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James 5:13-15

"13 Is any one among you suffering? Let him pray. Is any cheerful? Let him sing praise. 14 Is any among you sick? Let him call for the elders of the church, and let them pray over him, anointing him with oil in the name of the Lord; 15 and the prayer of faith will save the sick man, and the Lord will raise him up; and if he has committed sins, he will be forgiven."

This section actually forms a whole piece with the rest of this letter, but I thought it would be easier to break it up into two parts. James is drawing his pastoral letter to a close. What does he want to leave his readers with as he finishes up? In the midst of their various struggles, what is the last thing he wants them to hear from him?

At the beginning of the letter, James encourages his readers to see that the trials they are facing are all opportunities for their trust in God to grow and deepen. He tells them that God's intention is for their faith in Him to become a steadfast, deep and abiding confidence in their heavenly Father that will grow until they are "perfect and complete, lacking in nothing" (1:4).

Now James wraps up his letter by reminding his readers how to participate in God's work to grow their love and trust in Him. How does James do this: he calls his readers to prayer. In the immediately preceding section, he spoke to them of the nearness of God. He said they can be patient in the midst of their lives here on earth because "the coming of the Lord is at hand." God is here, with us, present in our midst. The reality of His nearness enables us to be steadfast.

So how do we grow in our ability to be patient, to know and count on the nearness of our heavenly Father? We pray to Him, whatever our current circumstances are. "Is any one among you suffering?" James asks. "Let him pray." Remember, suffering is where James started this letter: "Count it all joy, my brethren, when you meet various trials..."(1:2). Here, as in the beginning, James has in mind the same idea which includes any and all painful situations. "Is any one among you suffering?" He doesn't qualify what kind of suffering it is or its severity. It is enough only that one is suffering.

And what are we to do when we are suffering? We are to pray. We are to turn our situation and all of our anxieties, questions, doubts, and struggles over to the good God James has been pointing us to throughout this letter. He is the God who desires our perfection and completion (1:4), who gives generously without reproach (1:5), the source of all good gifts (1:17), who gives grace to the humble (4:6), and who is always at hand (5:8), nearer than the very trials we are going through.

What James is doing here is assuring his readers that it is God's very character to be intimately concerned with their sufferings. When we suffer we wonder and are even tempted to think that God is absent or indifferent. James has been assuring his readers and continues to assure them that this is not the case. When we are suffering the most immediate, practical, and effective thing we can do is to pray because our suffering does not mean God has turned against us and abandoned us.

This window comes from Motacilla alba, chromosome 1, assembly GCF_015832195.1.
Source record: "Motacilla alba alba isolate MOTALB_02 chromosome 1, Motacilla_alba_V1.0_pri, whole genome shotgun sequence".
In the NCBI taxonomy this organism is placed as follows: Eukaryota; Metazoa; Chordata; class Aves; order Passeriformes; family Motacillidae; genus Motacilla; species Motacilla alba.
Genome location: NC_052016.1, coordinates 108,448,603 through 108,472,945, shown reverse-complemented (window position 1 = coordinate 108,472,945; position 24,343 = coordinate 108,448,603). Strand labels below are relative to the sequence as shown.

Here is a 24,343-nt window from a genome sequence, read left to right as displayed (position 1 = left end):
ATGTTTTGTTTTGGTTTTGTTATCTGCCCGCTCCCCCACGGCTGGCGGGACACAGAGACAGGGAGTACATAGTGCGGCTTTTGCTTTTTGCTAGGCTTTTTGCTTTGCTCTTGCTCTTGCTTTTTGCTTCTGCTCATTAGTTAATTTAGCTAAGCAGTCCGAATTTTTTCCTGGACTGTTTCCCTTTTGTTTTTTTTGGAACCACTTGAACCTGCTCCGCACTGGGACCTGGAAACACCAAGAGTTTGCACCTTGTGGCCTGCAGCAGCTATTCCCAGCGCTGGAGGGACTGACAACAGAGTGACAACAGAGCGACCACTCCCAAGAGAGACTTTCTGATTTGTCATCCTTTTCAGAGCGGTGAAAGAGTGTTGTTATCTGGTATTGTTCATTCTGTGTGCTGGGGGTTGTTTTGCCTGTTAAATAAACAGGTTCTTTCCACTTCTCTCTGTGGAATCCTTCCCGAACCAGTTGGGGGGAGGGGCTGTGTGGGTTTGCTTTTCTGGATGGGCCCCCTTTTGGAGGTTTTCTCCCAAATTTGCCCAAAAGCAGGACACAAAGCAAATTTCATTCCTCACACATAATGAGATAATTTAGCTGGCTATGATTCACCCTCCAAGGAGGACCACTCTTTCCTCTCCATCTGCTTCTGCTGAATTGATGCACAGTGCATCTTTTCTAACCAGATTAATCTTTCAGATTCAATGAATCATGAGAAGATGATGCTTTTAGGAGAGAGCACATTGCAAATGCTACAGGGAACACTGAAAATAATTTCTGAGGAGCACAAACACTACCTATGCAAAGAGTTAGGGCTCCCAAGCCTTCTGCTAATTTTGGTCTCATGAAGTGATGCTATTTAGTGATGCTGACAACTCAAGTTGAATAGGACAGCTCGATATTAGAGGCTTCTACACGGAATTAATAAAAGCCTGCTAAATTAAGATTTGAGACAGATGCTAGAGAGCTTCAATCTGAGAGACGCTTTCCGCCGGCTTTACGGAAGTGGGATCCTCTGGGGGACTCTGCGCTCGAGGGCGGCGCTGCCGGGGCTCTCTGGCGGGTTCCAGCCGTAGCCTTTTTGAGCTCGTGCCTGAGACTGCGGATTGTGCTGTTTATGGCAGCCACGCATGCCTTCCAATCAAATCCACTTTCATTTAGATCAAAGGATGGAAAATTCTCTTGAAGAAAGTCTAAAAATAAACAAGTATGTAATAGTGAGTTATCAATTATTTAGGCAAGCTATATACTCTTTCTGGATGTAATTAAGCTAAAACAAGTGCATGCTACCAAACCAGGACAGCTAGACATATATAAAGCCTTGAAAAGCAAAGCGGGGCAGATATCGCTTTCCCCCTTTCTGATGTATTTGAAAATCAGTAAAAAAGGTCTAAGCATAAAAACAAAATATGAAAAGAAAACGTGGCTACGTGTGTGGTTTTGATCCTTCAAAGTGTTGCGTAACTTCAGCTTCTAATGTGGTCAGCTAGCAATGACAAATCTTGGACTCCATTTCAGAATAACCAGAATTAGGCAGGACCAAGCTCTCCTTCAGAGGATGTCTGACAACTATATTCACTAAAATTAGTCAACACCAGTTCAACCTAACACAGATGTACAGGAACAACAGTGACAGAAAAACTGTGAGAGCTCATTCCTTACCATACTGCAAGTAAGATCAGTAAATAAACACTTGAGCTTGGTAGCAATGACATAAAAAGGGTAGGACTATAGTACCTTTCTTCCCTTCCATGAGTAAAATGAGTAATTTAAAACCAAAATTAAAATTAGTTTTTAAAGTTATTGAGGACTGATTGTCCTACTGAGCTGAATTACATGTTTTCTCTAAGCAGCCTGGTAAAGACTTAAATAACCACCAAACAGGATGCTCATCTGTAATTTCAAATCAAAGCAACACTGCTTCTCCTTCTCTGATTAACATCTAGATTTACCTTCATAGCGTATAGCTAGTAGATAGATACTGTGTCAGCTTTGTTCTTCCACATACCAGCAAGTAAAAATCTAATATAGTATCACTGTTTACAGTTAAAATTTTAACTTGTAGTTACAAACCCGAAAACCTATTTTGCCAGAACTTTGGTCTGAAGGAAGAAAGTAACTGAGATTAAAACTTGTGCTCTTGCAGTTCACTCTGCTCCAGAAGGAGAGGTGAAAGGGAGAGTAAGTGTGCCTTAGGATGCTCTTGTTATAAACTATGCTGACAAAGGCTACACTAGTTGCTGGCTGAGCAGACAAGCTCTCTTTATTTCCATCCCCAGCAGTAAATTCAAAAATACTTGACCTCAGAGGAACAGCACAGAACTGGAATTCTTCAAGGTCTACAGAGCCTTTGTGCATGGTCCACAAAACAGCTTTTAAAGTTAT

Prayer reminds us of God's character and nearness. Prayer enables us to hand over again to God what only He can redeem and transform. Prayer puts us where we can receive His peace and comfort. Notice that James does not outline for them certain principles to live by to alleviate their suffering. He simply tells them to pray, to communicate with the living God. This is the first thing we are to do, before decisions are made or actions taken.

Next James considers those who find themselves currently in a situation that is happy, contented. "Is any cheerful?" Oddly enough, when suffering is alleviated we can also be tempted to wander from God's immediate presence! We may fail to see the connection between God and our happy situation. We may sense no immediate need for God. But, again James reminds his readers of the true reality of their circumstances. God is the source of all good and perfect gifts, James has told them in the first chapter. Here James says that the appropriate response to happiness is to praise God. God has everything to do with the blessings we receive. To not praise Him is to miss the opportunity to "receive the Giver with the Gift" as George MacDonald would say. Our happiness is not full and complete when we fail to recognize the One who is giving to us. Thanksgiving completes and perfects the joy of everything good.

Now James turns to physical illness. "Is any among you sick?" This illness may or may not have a direct connection to personal sin. But James does consider this possibility as well. So, it seems to me that here James is dealing with a lack of wholeness or health, both physically and spiritually. He deals first and foremost with physical disease possibly because we may be tempted to believe God is less concerned with that than He is with spiritual disease. James spends more time dealing with this concern than the previous two--and I think this is because he wants to emphasize to his readers that God is indeed present, active, and loving when we are physically broken and in pain. It is not a sign of God's rejection.

This section of James's letter has received a lot of attention over the years and is familiar to all of us. Verse 15 is often the focus because of the puzzle over the promise offered in it. I know that you all have stories of prayers for someone's healing that seemed to go unanswered. We know that God does not always bring someone back to full health the way we are hoping when we pray. So, what is James saying here? Let's work our way through the passage.

First, James calls his readers to prayer again. But it is interesting to me that James encourages his readers to seek out prayer from others on their behalf. Apparently there are times when it is good, right, and appropriate to ask others to come over and pray for you. We are to place ourselves in the position of receiving the prayers of others for us. It is interesting to me that God's intention for us is that not only are we to receive our lives, peace, identities, etc. from Him but that we may also receive it from Him through one another.